What is Bitcoin?
Bitcoin is digital cash for the Internet. A person can now send Bitcoin across the world to other people or to buy things. It’s relatively inexpensive to send and extremely secure.
I don’t understand, can you give me an example?
If I want to send money from the United States to India in fiat currency (eg. USD), I’ll be charged a fee plus a currency conversion fee. This will usually be in the range of anywhere from $10 – $50. It’ll also have to be picked up from a central location, typically a bank or the Western Union. With Bitcoin, it’ll be sent right to the person you want for $1-$2 (fees have recently been closer to $3-$4) and in a fraction of the time.
Are people actually using Bitcoin?
What’s really cool about Bitcoin is everything is public. On 5/29/17 almost $900MM in transactions occurred. You can see other cool stats about Bitcoin here: https://blockchain.info/charts.
Oh, I get it, but if this is digital, how do they make Bitcoin?
There is a large network of computers. These computers can be run by anyone from a 12-year-old kid in his parent’s basement to large companies, like Fidelity, with huge data centers. Anyone can join or leave the network at any time. Each computer acts as a bank teller. The miners make sure all the transactions are secure and that no one can spend more money than they have. The transaction fee gets split among the various miners. The tellers also spend a lot of time trying to solve a very hard math problem. Once they solve it, they can post their solution and a new block will be added to the chain and, the miner who solved the problem is rewarded with a bonus, further incentivizing miners for participating in the network. This is important because the more miners, the more secure the network is.
I get it, but do you have any other things that I can read?
Wall Street Journal: Bitcoin and the Digital-Currency Revolution
Wired: Bitcoin Will Never Be a Currency—It’s Something Way Weirder
Coindesk: How to Explain Bitcoin to a 5-Year Old
So what is this Blockchain stuff that people keep mentioning?
A blockchain is just a ledger or database. People use it to keep track of all transactions that occur on the network. This is a big deal because typically you need to trust a central authority, such as a bank, to track your financial transactions or a hospital to track your medical records. Now you don’t have to worry about hacks like the Target hack in 2013 where 40 million credit cards were compromised. All your data will be secured and validated in the blockchain. PWC has a great infographic to explain this:
Wait, so what is Ethereum?
Ethereum is programmable digital currency. In Bitcoin, you can send a transaction from one person to another. In Ethereum, you can add conditions to those transactions. An example is John sends one Ether to Ryan, but John programs the Ether so that it sends tomorrow at 7 PM. This becomes really useful when you introduce the concept of something called a smart contract. A smart contract takes a bunch of rules that you write into it and automatically enforces it.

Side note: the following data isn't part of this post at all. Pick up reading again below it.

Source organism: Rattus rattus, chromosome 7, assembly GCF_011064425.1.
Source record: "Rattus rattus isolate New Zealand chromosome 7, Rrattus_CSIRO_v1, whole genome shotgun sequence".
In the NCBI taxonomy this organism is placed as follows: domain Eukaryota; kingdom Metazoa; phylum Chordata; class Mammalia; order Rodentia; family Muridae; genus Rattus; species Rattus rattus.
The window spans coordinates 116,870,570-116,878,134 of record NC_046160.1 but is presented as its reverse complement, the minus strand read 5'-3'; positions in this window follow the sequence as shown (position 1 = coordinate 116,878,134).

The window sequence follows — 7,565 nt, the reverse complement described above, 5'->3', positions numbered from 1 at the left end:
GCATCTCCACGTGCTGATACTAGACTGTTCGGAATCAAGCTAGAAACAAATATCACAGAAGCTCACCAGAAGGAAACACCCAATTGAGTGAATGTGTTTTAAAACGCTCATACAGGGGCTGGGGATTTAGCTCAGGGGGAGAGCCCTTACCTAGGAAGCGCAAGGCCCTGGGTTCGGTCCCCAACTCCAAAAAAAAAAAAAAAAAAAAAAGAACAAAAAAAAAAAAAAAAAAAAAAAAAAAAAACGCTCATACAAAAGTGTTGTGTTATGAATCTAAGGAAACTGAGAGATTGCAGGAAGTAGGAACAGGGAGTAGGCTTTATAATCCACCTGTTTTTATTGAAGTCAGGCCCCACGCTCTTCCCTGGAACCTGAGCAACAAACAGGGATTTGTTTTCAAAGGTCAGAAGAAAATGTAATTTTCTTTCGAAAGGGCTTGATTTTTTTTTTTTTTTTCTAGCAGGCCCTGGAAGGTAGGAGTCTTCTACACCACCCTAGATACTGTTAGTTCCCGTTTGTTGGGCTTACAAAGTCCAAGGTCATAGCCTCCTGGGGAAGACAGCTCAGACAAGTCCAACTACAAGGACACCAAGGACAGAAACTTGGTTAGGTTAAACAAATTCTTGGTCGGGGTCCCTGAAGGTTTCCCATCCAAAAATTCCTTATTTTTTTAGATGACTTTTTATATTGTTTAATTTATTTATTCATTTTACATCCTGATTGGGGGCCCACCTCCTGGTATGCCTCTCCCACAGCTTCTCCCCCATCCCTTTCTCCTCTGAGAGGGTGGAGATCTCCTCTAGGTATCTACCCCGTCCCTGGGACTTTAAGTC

Let’s think of an escrow service. Escrow typically charges 2-3% of a transaction fee until certain conditions are met. This protects the buyers and sellers to make sure both payments are delivered and the product. If you use Ethereum, you’ll pay a gas fee (less than $1) and create a smart contract that mimics the conditions of the escrow service.
Here’s a video that might explain it better:
So why would do we need Bitcoin? Ethereum seems great!
Comparing Ethereum to Bitcoin is like comparing apples to oranges. Bitcoin is a payment platform at its core while, Ethereum has a much wider range of applications. Bitcoin is probably the best way to send money from A to B, but when you need to add instructions to that transaction, Ethereum is the way to go.
Where can I read more about Ethereum?
Angelo Milan: Ethereum explained to my mom
Linda Xie: A Beginner’s Guide to Ethereum?
Bloomberg: Post-Bitcoin Technology Has Geeks, Giants, and Hackers Excited
Are there other cryptocurrencies and cryptoassets I can buy?
There are over 800+ cryptocurrencies and cryptoassets; I would recommend getting familiar with Ethereum or Bitcoin before you dive into buying these other tokens.
Why are there so many tokens?
I like to think I’m smart, but there are a lot smarter people than me who can explain the token model. Essentially, it’s a new way to monetize a product.
Fred Ehrsam: Blockchain Tokens and the dawn of the Decentralized Business Model